By on May 13, 2014

GM Renaissance Center TRON Version

Already dealing with a perception-is-reality problem over its ongoing product recall crisis, General Motors now has a new perception problem: Tier 1 suppliers find the automaker to be the worst automaker in the United States when it comes to their relationships with the company.

Reuters reports in a survey conducted by automotive consultant group Planning Perspectives, the industry’s largest suppliers were asked to rate their relationships with the six automakers responsible for over 85 percent of all light vehicle sales within the United States, grading on key points including trustworthiness, communication and intellectutal property protection. GM scored poorly among Tier 1 companies, resulting in a last-place finish behind Fiat Chrysler Automobiles, who had held dead last from 2008 to last year.

Taking the podium, Toyota and Honda came in first and second respectively, while Nissan knocked Ford out of third. According to Planning Perspectives head John Henke, the Japanese podium sweep could be seen as a sign that supplier relations with the Detroit Three may be waning, especially as the Japan Three are becoming seen in a better light among the Tier 1 suppliers.

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25 Comments on “Survey: GM Worst In Its Relationships With Tier 1 Suppliers...”

  • avatar

    Government Motors.

    • 0 avatar


      Of course, GM was doing this “screw the suppliers” thing for _decades_ before they were under government supervision, and their supplier relationships actually improved under Uncle Sam and Captain Canuck’s stewardship.

      It is a worrisome sign, though. Squeezing suppliers is a portent of doom, quality-wise. The other would be a dramatic curtailment of warranty performance: if GM goes back to nickel-and-diming customers and dealers on warranty work, we’re back to awesome days of J . Ignacio Lopez.

      • 0 avatar

        The problem is that GM is still receiving raspberries from suppliers after the bailout and bankruptcy that were also supposed to change the culture of the company. Unfortunately, there appears to be quite a bit of the old GM in the new GM.

        • 0 avatar

          The bankruptcy and government stewardship did some good—it finally saw the turfing of GM’s incompetent board of directors and much of it’s senior management—but you’re likely right that a lot of middle managers and rank-and-file stayed on, despite the bad habits they picked up in the years prior.

          My understanding is that GM improved supplier relations post-BK (albeit not much) and then backslid.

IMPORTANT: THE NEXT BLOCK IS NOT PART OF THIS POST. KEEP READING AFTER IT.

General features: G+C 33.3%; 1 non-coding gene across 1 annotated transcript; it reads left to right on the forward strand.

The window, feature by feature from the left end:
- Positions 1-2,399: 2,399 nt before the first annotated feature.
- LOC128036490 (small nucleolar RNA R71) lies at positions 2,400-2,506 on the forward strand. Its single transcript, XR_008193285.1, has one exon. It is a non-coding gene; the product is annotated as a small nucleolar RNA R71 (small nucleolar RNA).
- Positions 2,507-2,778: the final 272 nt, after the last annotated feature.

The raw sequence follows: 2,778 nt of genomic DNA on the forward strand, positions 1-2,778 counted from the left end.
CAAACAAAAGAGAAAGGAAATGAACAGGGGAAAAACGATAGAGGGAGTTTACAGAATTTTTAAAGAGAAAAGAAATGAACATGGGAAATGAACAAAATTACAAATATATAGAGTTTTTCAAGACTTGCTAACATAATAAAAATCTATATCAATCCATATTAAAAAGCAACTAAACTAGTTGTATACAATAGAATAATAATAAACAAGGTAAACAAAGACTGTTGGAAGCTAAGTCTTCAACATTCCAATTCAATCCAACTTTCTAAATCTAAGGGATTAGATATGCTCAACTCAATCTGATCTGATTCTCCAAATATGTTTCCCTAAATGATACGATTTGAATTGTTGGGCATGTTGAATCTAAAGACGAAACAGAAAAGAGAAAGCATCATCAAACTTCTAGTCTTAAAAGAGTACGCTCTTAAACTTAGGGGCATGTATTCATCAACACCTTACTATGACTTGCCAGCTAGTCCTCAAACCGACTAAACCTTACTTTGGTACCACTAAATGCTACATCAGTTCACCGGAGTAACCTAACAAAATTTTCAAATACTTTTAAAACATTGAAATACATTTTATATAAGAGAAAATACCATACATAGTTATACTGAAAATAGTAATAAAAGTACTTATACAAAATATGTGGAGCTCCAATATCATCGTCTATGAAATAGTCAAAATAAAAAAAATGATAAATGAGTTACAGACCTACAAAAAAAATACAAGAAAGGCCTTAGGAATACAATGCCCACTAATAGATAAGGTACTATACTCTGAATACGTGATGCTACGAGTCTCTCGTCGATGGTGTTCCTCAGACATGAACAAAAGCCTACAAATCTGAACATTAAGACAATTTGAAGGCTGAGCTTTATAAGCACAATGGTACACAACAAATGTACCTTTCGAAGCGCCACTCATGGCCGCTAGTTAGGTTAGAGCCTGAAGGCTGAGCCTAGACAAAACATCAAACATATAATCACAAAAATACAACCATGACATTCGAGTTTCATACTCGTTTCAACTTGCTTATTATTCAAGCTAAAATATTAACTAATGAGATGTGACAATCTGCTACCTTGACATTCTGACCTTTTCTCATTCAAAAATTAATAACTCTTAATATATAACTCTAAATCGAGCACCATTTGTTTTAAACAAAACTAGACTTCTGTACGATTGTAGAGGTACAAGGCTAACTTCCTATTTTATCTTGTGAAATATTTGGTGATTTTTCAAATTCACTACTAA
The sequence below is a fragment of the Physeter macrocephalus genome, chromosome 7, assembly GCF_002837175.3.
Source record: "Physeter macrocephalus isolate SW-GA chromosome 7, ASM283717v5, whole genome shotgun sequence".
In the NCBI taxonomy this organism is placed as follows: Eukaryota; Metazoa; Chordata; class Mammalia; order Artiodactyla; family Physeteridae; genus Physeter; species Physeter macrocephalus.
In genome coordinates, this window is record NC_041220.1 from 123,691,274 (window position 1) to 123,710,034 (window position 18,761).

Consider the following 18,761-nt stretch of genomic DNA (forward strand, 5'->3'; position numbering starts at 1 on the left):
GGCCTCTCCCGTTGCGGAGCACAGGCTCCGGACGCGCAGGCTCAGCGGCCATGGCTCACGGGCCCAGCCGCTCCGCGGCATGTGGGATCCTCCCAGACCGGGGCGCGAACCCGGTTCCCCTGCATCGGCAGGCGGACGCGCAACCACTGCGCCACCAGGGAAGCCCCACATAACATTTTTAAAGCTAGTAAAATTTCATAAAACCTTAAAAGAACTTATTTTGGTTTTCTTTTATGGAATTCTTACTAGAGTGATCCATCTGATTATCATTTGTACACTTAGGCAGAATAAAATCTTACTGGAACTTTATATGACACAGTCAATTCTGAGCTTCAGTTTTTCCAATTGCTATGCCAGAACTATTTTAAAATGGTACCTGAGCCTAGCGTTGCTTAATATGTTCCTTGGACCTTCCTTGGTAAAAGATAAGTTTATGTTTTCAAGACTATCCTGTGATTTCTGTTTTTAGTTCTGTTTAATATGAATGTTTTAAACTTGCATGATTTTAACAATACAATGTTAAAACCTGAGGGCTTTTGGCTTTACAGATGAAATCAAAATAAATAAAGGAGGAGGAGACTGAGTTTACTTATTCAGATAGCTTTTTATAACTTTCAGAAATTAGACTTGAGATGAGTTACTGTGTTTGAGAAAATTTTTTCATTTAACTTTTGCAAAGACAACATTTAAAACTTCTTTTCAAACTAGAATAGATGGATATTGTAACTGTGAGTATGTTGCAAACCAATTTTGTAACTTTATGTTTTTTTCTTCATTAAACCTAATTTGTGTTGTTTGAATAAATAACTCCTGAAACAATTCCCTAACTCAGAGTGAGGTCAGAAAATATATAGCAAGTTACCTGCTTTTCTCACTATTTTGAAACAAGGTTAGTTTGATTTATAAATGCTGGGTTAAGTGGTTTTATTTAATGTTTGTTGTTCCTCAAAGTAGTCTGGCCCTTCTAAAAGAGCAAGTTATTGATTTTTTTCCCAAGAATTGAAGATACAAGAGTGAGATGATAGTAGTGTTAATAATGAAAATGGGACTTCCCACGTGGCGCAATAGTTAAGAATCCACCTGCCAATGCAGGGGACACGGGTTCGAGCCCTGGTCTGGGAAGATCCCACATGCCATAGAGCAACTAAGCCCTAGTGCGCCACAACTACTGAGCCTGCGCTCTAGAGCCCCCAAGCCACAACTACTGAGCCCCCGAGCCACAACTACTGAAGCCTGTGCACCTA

• 0 avatar

      ” Government Motors” ? Such quick, and cutting wit, how impressive!

  • avatar

    My father was head of a “tier 1” supplier for GM. Long since retired he still talks about the corruption and kickbacks he had to endure to to maintain “tier 1” status. Being “tier 1” had nothing to do with the quality of your product

    • 0 avatar

      No, “tier 1” has nothing to do with quality. A “tier 1” supplier directly supplies components to an OEM manufacturer. A company who supplies a Tier 1 company, without supplying the OEM directly, is a “Tier 2” supplier.

      It’s degrees of separation. Granted one would think if your product is questionable or you’re a PITA to deal with you’ll be likely to get bumped out of the inner circles, but as per your comment that doesn’t always happen.

      • 0 avatar

        Knowing a lot of people in the supplier biz, I’m sure he’s nudging at how many suppliers are pushed to the edge of existence in this cut-throat business environment. Quality is supposed to be the given, it’s about who can deliver that the cheapest. Of course when the lowest bidder wins, quality isn’t necessarily a given.

  • avatar
    Volt 230

    Will these guys ever learn from past mistakes?

    • 0 avatar

      Oh, they’ve learned… learned how to be more discrete, learned how to cover their tracks better, learned how to blow more smoke up more butts and when caught, learned the fine art of throwing their coworkers under the bus

  • avatar

    plus ça change, plus c’est la même chose …

  • avatar

    That’s unfortunate, because In the early 2000’s I worked for a Tier 1 supplier and we hated GM purchasing with a burning passion. Constant meddling, 90% payment on acceptance which would be delayed again and again.